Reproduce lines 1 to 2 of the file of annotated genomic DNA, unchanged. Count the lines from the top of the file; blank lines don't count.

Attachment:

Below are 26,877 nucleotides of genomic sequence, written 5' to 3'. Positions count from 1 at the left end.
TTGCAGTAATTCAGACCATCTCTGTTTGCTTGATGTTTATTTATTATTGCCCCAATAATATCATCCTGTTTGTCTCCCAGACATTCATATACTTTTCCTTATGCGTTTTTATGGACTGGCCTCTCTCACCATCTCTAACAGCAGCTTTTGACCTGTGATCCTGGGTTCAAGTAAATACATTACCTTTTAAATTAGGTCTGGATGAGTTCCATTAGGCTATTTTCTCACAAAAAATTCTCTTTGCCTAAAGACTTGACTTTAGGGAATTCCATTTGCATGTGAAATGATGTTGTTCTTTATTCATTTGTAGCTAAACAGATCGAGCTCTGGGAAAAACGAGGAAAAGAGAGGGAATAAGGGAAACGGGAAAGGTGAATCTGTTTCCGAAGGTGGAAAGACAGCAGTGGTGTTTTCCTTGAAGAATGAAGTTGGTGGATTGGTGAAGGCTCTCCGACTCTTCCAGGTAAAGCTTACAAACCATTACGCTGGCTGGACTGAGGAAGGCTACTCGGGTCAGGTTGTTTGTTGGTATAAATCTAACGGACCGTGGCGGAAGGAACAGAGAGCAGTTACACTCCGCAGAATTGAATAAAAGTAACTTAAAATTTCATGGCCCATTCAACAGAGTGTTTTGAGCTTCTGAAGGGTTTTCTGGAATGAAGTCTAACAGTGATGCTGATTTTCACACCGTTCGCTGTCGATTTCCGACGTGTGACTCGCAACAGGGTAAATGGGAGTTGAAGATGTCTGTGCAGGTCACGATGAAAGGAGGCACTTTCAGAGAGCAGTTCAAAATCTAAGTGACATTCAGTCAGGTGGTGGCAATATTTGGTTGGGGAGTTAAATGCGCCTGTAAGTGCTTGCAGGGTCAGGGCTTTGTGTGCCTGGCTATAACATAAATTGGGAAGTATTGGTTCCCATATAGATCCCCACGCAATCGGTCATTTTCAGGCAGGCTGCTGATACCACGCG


Below are 26,877 nucleotides of genomic sequence, written 5' to 3'. Positions count from 1 at the left end.
TTGCAGTAATTCAGACCATCTCTGTTTGCTTGATGTTTATTTATTATTGCCCCAATAATATCATCCTGTTTGTCTCCCAGACATTCATATACTTTTCCTTATGCGTTTTTATGGACTGGCCTCTCTCACCATCTCTAACAGCAGCTTTTGACCTGTGATCCTGGGTTCAAGTAAATACATTACCTTTTAAATTAGGTCTGGATGAGTTCCATTAGGCTATTTTCTCACAAAAAATTCTCTTTGCCTAAAGACTTGACTTTAGGGAATTCCATTTGCATGTGAAATGATGTTGTTCTTTATTCATTTGTAGCTAAACAGATCGAGCTCTGGGAAAAACGAGGAAAAGAGAGGGAATAAGGGAAACGGGAAAGGTGAATCTGTTTCCGAAGGTGGAAAGACAGCAGTGGTGTTTTCCTTGAAGAATGAAGTTGGTGGATTGGTGAAGGCTCTCCGACTCTTCCAGGTAAAGCTTACAAACCATTACGCTGGCTGGACTGAGGAAGGCTACTCGGGTCAGGTTGTTTGTTGGTATAAATCTAACGGACCGTGGCGGAAGGAACAGAGAGCAGTTACACTCCGCAGAATTGAATAAAAGTAACTTAAAATTTCATGGCCCATTCAACAGAGTGTTTTGAGCTTCTGAAGGGTTTTCTGGAATGAAGTCTAACAGTGATGCTGATTTTCACACCGTTCGCTGTCGATTTCCGACGTGTGACTCGCAACAGGGTAAATGGGAGTTGAAGATGTCTGTGCAGGTCACGATGAAAGGAGGCACTTTCAGAGAGCAGTTCAAAATCTAAGTGACATTCAGTCAGGTGGTGGCAATATTTGGTTGGGGAGTTAAATGCGCCTGTAAGTGCTTGCAGGGTCAGGGCTTTGTGTGCCTGGCTATAACATAAATTGGGAAGTATTGGTTCCCATATAGATCCCCACGCAATCGGTCATTTTCAGGCAGGCTGCTGATACCACGCG